5


Day 5: The green explosion
September 26, 2010, 7:14 pm
Filed under: 2/5, Art, Design, Food, Making of | Tags: , , , ,

Yes! I did a beautiful autumn walk to school and what expects me there – the green explosion I was hoping for! :) Just got done with preparing the edibles for tomorrow night. Smells good here… Tomorrow will be the last day of the installation, ending in the small experimental dinner with signed-up people, and the dismantling of the exhibition afterwards/meanwhile.

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day 3: first green/ sign-up for the ‘dinner’!
September 24, 2010, 1:41 pm
Filed under: 2/5, Art, Design | Tags: , , , , ,

After only 2 days, there is already some green to be seen! I am expecting a green explosion on Monday… (or at least, I am hoping for one).

Since the sign-up list for the Monday night experimental dinner is not accessible over the weekend (unless you are a workaholic Taik-student who works at school during weekends ;)), you can also sign up by sending me an email to: katharina.moebus@aalto.fi. So far, I had about 6/12 people on the list (which was around noon).  By Sunday, I will send closer information to those who wish to participate. Hope to see you!



sewn and sown
September 22, 2010, 2:03 pm
Filed under: 2/5, Art, Bread, Design | Tags: , , , , , , ,

Another day of change for the installation – today, I sew the four old bedsheets together to one big huge tablecloth, and sowed cress seeds on top of it. Now, watering time has started. The seeds start to sprout already after one or two days, so if you want to see the process, come check it out regularly. The growing process will also be documented regularly.

Last week, I have given out personal invitations to professors from the school for the final ‘harvest dinner’ (date: 27.09.2010, 4 pm), but it seems like most of them are too busy to attend. I will start to put up a  list for interested people who are either studying, working, or anyhow involved with Taik nex to the exhibition. First 12 people get in!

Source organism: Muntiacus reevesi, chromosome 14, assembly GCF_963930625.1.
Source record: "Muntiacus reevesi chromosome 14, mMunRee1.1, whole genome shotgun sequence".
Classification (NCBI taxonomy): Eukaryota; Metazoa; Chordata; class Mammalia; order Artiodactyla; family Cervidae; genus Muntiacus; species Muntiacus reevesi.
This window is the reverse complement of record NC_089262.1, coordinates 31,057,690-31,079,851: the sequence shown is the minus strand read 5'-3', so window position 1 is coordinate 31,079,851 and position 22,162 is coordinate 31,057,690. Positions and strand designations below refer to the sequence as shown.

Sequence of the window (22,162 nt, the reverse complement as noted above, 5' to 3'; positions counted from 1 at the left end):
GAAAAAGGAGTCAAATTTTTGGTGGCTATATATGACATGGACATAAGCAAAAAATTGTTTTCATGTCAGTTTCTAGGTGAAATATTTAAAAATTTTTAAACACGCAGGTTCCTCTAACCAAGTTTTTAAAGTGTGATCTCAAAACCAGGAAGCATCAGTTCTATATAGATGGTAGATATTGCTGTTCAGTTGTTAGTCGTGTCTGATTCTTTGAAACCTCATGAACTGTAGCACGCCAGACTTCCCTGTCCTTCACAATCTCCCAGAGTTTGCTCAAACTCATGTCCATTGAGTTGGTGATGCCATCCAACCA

No garden, no balcony, no terrace? Start windowfarming!

Just came back from the Hub which is hosting a three-day-workshop about windowfarming, a vertical growing-system for growing greens in your own urban dwelling. The project was started by artists Britta Riley and Rebecca Bray in February, 2009 through an artist’s residency in New York. The idea came out of the simple will to grow own vegetables in Britta’s Brooklyn flat, which does not, like most urban housing, have access to dirt. Since then, it has found an incredible fast-growing worldwide acclaim. The internet and social media has allowed the project to be developped further by all sorts of people with different backgrounds around the globe, building the system themselves and sharing their experiences on the open source community blog of the project, http://our.windowfarms.org/. And here the link to the “official” website of the project.

Detail of a bottle with some beautiful greens

Windowfarms installation in New York

The system has also been installed in Finland in a bigger scale (81 bottles) during the Pixelache festival 2010 by Mikko Laajola, Andrew Paterson and Niko Punin with the help of many volunteers in Helsinki’s contemporary art museum Kiasma. One third of the materials went to the Hub Helsinki, so that the windowfarming could be continued in a semi-public location in the city.

Here is a link to the Facebook-event, taking place tomorrow and the day after (24./24.08.2010, starting from 6 pm-8 pm). It is not too late to participate yet! Tomorrow, the planning and material retrievement will be discussed and adjusted to Finnish conditions, and on Wednesday, we will build a windowfarm to the Hub! This project is a beautiful example of how open source, collaboration, participatory design, social media, and a simple and great idea can make the world a better place.

I am really thrilled about this, since I am famous for my rather black thumb, but still always wanted to grow something at home. Never really had the possibility because of the lack of a garden or a balcony. In Finnish conditions, this system even gives the possibility to grow food all year through, and, by adding a light system like the Kiasma-crew did, even throughout the dark Finnish winter. Anxious to learn more by trying it out!